I moved to Wales to run a hotel, married and started a family. For 15 years we ran a small agricultural contracting business blossomed into civil engineering contracts as government subsidies changed. We worked all over the country on some very large projects including the A30 in Cornwall, A5 Shrewsbury, A55 extension on Anglesey, sea defences in Brighton and many minor site excavations, waste tip cells and smaller road/bypass jobs. Administration of the business was tough and time consuming and e moved back to Wolverhampton with our four children.
In 1999 when my youngest was just three years old, I was contacted to see if I would do a couple of days copy typing at the University. The word-processing software package was new and I was a likely to succeed as anyone else. I think that maybe my age and experience were more in line with the venue for the work – in the Vice-Chancellor’s Office!
A couple of days in September 1999 have extended to now. Over the last 18 years I have progressed from copy typing to Senior Lecturer in Construction Project Management, there have been several challenges along the way and I also hope that it is not over yet. Upon reflection my story could be described as fate, being in the right place at the right time or grasping at opportunities. I am not sure. However, there have been two major elements that have enabled my progress. The first is being part of an organisation that provides, supports and encourages opportunity. The second is my first line manager, my mentor and my friend Professor Roy Newton. Both elements still exist and remain as important as ever to me.
I came to Wolverhampton in 1999 as the University was in a maelstrom of change. A new Vice-Chancellor and a dying business as it struggled with lack of development, an aging estate and unsupported systems - but it did have money. Restructuring included a new executive lead for Strategic Planning and Resources. The appointment of Professor Roy Newton to this role was to change my life. A few years’ later I asked ‘why me’ he replied I had good people skills and a broad business overview. This ‘big picture’ view was recognised as an asset for the first time – I just thought I was not very good any anything in particular. I was mentored and encouraged to take a more pro-active role in the projects and operational activities developing before me. A few small projects completed and an ever expanding knowledge of the workings of a modern university, the next major learning curve came with the proposal for a major regeneration project for the University. This was to encompass the estate, the business systems and the academic offering as a programme of projects with an expected finish date of November 2007.
I had been appointed as PA to the PVC six months after starting as a temporary secretary. The expansion of the Masterplan required more resources and I was promoted to Project Administrator and then to Strategic Project Officer and head of the Project Office for the University. The Masterplan raged until 2007 when it closed having completed its planned objectives. At one point in the programme I was part of a team co-ordinating 29 new and refurbished building projects, along with business process projects around IT and finance and the complete overhaul of the academic offering. During this time and as part of an educational business it became obvious that I needed qualifications and I studied for a Master’s degree in Business Administration part time whilst working full-time and looking after a large family. My husband also suffered a life-changing stroke while I was nearing the end of studying. Studying became my constant and something to retreat into. I gained my MBA in 2007 at the age of 51, the masterplan ended and my mentor retired.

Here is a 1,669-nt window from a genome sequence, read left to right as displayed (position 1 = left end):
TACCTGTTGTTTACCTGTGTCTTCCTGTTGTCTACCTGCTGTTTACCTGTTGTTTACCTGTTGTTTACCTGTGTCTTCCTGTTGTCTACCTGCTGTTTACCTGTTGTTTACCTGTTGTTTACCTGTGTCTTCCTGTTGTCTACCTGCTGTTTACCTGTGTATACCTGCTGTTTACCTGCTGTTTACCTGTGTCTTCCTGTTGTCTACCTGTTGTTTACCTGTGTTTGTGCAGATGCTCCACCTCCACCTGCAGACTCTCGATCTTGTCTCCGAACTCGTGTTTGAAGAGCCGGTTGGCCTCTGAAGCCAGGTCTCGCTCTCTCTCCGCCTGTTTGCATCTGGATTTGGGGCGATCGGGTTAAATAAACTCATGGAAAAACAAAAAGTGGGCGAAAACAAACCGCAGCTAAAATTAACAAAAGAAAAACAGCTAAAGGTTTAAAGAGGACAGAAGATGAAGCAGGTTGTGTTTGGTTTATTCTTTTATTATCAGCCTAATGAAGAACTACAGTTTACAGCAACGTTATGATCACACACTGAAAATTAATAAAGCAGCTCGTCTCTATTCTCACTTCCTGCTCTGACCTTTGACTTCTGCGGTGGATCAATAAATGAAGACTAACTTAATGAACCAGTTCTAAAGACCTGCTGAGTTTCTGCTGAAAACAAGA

The journey had been tough and exciting. Promotion was coupled with coaching and mentoring in academic practice as I presented at conferences, wrote academic papers, and published articles and book chapters on the experiences. In 2006 a request from the Dean of Engineering and the Built Environment to do some guest lecturing was timely and lead to a secondment into the School as a lecturer in Project Management made permanent a year later. 10 years on I am still enthralled by the job and life has become very good for me. Senior Lecturer and postgraduate Course Leader for Construction Project Management is my current working status. I still have ambitions but less options. Making a difference to others, sharing my experiences and introducing the softer side of management to construction is my satisfaction. Lessons learned? Listen and absorb, think and learn deeply enabling application and critical judgement. Set your ground rules, follow your instincts and take opportunities. You don’t have to know the end to start and to take part. Life has a way of providing if you trust others and yourself.
As a member of the Civil Engineering department of the School of Architecture and the Built Environment I am the lead investigator for different nationally and internationally funded research projects. This has allowed me to offer exciting opportunities to female engineers, who recently graduated from our postgraduate programmes. Three female engineers are either working directly on the projects, as research assistants, or assisting me with my teaching commitments, as visiting lecturers. My research assistants, who are currently undertaking PhD programmes within the University, are being exposed to state of the art research initiatives, something that will hopefully help them to progress their career upon finishing their programmes. In addition, having the role of a visiting lecturer, some of these colleagues have been able to undertake a Postgraduate Diploma in learning and teaching and thus set the foundations for a future career in Higher Education.